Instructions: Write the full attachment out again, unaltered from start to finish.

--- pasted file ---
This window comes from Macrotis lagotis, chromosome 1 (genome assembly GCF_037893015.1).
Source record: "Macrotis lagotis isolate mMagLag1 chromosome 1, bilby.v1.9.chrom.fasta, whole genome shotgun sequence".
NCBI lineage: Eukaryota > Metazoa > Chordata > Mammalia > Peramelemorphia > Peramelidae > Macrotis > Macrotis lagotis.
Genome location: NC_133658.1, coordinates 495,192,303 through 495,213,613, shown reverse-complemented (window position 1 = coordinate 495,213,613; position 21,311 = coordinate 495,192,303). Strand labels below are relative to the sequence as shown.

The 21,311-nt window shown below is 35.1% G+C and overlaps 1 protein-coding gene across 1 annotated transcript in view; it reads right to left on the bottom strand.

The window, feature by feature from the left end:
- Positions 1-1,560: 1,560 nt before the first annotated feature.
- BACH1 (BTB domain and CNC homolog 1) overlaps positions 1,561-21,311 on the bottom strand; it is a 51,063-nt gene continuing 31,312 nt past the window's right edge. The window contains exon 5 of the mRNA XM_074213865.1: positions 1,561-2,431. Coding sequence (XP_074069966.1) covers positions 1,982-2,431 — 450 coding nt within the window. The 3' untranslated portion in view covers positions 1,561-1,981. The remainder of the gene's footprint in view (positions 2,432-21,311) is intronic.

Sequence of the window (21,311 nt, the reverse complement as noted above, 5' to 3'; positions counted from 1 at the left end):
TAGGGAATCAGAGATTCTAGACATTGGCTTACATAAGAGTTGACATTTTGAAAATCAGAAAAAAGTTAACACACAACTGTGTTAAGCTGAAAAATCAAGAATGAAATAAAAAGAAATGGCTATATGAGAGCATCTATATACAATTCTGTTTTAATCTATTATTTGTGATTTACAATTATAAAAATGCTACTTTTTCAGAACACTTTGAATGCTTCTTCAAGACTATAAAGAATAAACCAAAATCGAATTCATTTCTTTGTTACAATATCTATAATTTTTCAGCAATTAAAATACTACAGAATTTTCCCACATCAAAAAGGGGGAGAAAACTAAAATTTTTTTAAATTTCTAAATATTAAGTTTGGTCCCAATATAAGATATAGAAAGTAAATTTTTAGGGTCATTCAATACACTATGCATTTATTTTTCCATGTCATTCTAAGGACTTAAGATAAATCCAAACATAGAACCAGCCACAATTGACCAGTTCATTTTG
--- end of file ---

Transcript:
This window comes from Macrotis lagotis, chromosome 1 (genome assembly GCF_037893015.1).
Source record: "Macrotis lagotis isolate mMagLag1 chromosome 1, bilby.v1.9.chrom.fasta, whole genome shotgun sequence".
NCBI lineage: Eukaryota > Metazoa > Chordata > Mammalia > Peramelemorphia > Peramelidae > Macrotis > Macrotis lagotis.
Genome location: NC_133658.1, coordinates 495,192,303 through 495,213,613, shown reverse-complemented (window position 1 = coordinate 495,213,613; position 21,311 = coordinate 495,192,303). Strand labels below are relative to the sequence as shown.

The 21,311-nt window shown below is 35.1% G+C and overlaps 1 protein-coding gene across 1 annotated transcript in view; it reads right to left on the bottom strand.

The window, feature by feature from the left end:
- Positions 1-1,560: 1,560 nt before the first annotated feature.
- BACH1 (BTB domain and CNC homolog 1) overlaps positions 1,561-21,311 on the bottom strand; it is a 51,063-nt gene continuing 31,312 nt past the window's right edge. The window contains exon 5 of the mRNA XM_074213865.1: positions 1,561-2,431. Coding sequence (XP_074069966.1) covers positions 1,982-2,431 — 450 coding nt within the window. The 3' untranslated portion in view covers positions 1,561-1,981. The remainder of the gene's footprint in view (positions 2,432-21,311) is intronic.

Sequence of the window (21,311 nt, the reverse complement as noted above, 5' to 3'; positions counted from 1 at the left end):
TAGGGAATCAGAGATTCTAGACATTGGCTTACATAAGAGTTGACATTTTGAAAATCAGAAAAAAGTTAACACACAACTGTGTTAAGCTGAAAAATCAAGAATGAAATAAAAAGAAATGGCTATATGAGAGCATCTATATACAATTCTGTTTTAATCTATTATTTGTGATTTACAATTATAAAAATGCTACTTTTTCAGAACACTTTGAATGCTTCTTCAAGACTATAAAGAATAAACCAAAATCGAATTCATTTCTTTGTTACAATATCTATAATTTTTCAGCAATTAAAATACTACAGAATTTTCCCACATCAAAAAGGGGGAGAAAACTAAAATTTTTTTAAATTTCTAAATATTAAGTTTGGTCCCAATATAAGATATAGAAAGTAAATTTTTAGGGTCATTCAATACACTATGCATTTATTTTTCCATGTCATTCTAAGGACTTAAGATAAATCCAAACATAGAACCAGCCACAATTGACCAGTTCATTTTG